A team of scientists that included an Indian researcher found that controlling bacterial infections that are responsible for causing typhoid fever can help in reducing risk of developing gallbladder cancer in India as well as Pakistan.
A team of scientists that included an Indian researcher found that controlling bacterial infections that are responsible for causing typhoid fever can help in reducing risk of developing gallbladder cancer in India as well as Pakistan. The findings have been able to establish a causal link between gallbladder cancer as well as bacterial infection, substantiating why this type of cancer is a rare occurrence in the West but commonly occurring in Pakistan and India.
Jacques Neefjes from the Netherlands Cancer Institute and the researcher said that that if the typhoid causing bacteria called Salmonella Typhi is cured immediately, there may be a significant reduction in incidence of tumour that was also the third most common gastrointestinal tumour in Pakistan as well as India.
The researchers had set out to gain an insight into how the tumour can be combated by identifying the causal factors that underlie its unique distribution across the globe. They were able to quickly zero in on S Typhi because it is endemic in the country and has been for long associated with gallbladder cancer in several epidemiological studies.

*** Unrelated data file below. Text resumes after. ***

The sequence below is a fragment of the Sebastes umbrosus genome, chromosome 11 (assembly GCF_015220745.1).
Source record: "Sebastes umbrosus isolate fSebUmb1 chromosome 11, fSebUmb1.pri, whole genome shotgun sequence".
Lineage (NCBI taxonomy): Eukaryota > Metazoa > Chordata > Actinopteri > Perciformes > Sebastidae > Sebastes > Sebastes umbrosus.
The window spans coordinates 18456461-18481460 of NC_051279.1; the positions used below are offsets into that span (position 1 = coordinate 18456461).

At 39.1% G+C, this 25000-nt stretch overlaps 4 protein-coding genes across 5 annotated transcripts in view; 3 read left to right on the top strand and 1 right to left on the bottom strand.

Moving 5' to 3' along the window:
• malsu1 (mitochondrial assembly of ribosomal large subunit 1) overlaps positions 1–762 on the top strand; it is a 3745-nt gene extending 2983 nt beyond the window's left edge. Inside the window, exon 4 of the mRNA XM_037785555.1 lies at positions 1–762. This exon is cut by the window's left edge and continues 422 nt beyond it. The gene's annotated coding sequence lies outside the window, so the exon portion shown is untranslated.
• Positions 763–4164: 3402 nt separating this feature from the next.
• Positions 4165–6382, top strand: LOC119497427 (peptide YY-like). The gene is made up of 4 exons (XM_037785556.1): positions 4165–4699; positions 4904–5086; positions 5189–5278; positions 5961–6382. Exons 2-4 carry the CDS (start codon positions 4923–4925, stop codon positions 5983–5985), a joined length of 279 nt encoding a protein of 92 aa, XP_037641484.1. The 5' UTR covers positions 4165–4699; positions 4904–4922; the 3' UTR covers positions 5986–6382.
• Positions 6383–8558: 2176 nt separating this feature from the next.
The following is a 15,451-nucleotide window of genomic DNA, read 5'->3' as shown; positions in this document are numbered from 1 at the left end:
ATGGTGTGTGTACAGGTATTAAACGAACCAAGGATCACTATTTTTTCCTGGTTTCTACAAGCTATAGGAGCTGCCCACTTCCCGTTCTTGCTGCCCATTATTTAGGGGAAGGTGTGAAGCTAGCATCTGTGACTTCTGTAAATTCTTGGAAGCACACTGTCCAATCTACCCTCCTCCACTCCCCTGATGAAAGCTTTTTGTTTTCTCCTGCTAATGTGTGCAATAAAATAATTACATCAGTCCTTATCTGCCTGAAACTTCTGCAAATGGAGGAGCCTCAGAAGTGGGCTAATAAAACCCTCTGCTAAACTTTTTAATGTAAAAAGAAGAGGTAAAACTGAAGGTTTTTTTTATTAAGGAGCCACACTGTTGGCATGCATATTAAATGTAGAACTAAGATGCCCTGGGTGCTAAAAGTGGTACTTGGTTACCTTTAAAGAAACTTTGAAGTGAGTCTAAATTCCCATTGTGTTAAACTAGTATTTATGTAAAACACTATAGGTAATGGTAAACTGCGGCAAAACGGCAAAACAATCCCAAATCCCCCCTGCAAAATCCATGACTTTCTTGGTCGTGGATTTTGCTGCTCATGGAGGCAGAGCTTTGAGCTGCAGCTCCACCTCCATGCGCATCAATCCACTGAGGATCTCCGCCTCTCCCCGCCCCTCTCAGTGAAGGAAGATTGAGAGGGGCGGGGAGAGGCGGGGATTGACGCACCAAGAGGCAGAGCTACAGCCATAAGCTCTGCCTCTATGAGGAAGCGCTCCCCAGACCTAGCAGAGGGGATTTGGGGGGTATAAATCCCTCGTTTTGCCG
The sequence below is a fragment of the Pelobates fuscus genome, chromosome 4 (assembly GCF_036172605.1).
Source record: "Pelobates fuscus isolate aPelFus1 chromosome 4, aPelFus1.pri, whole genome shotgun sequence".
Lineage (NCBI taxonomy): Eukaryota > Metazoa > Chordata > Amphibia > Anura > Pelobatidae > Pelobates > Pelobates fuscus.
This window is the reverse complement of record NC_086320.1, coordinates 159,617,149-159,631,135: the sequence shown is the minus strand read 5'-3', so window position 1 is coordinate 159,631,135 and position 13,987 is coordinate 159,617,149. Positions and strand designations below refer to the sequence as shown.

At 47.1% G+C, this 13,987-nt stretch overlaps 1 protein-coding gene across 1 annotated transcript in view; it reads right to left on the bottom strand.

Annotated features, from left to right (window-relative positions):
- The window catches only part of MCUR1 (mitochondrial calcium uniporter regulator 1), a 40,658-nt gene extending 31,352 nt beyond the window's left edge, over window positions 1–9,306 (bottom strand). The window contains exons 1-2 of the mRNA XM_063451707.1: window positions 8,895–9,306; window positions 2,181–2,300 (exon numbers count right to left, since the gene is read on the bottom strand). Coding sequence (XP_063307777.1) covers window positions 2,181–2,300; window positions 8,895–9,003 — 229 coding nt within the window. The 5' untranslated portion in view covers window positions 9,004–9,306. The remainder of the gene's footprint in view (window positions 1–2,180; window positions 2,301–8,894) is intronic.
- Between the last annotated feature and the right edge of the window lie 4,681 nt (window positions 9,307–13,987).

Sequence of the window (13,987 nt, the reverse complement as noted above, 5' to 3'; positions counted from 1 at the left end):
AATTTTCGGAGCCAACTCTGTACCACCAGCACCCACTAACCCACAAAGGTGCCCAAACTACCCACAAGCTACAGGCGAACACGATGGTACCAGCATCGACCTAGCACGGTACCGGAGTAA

Salmonella is responsible for injecting proteins that into host cells that activate cancer-related signaling pathways called MAPK and AKT. These pathways not only support bacterial infection as well as survival but also the growth and proliferation of tumourous cells.
The team had further compared tumour samples from Dutch as well as Indian patients suffering from gallbladder cancer. While both the groups had shown signs of MAPK and AKT activation as well as an inactive TP53 cancer gene, only the Indian patients had shown strong evidence of the S. Typhi infection as well as over-activating mutations in a particular cancer gene.
So as to simulate the features of tumour samples from India, researchers transplanted Salmonella-infected cells with mutations affecting TP53 and a cancer specific gene into mice. The mice were later observed to have developed tumours, thus showing clearly that Salmonella causes cancer in those who are genetically at risk hosts. Gallbladder cancer is hard to be diagnosed at its early stages because it is asymptomatic. So, by the time it is detected, it is too late already.
The study paper was published in the journal Cell Host & Microbe.
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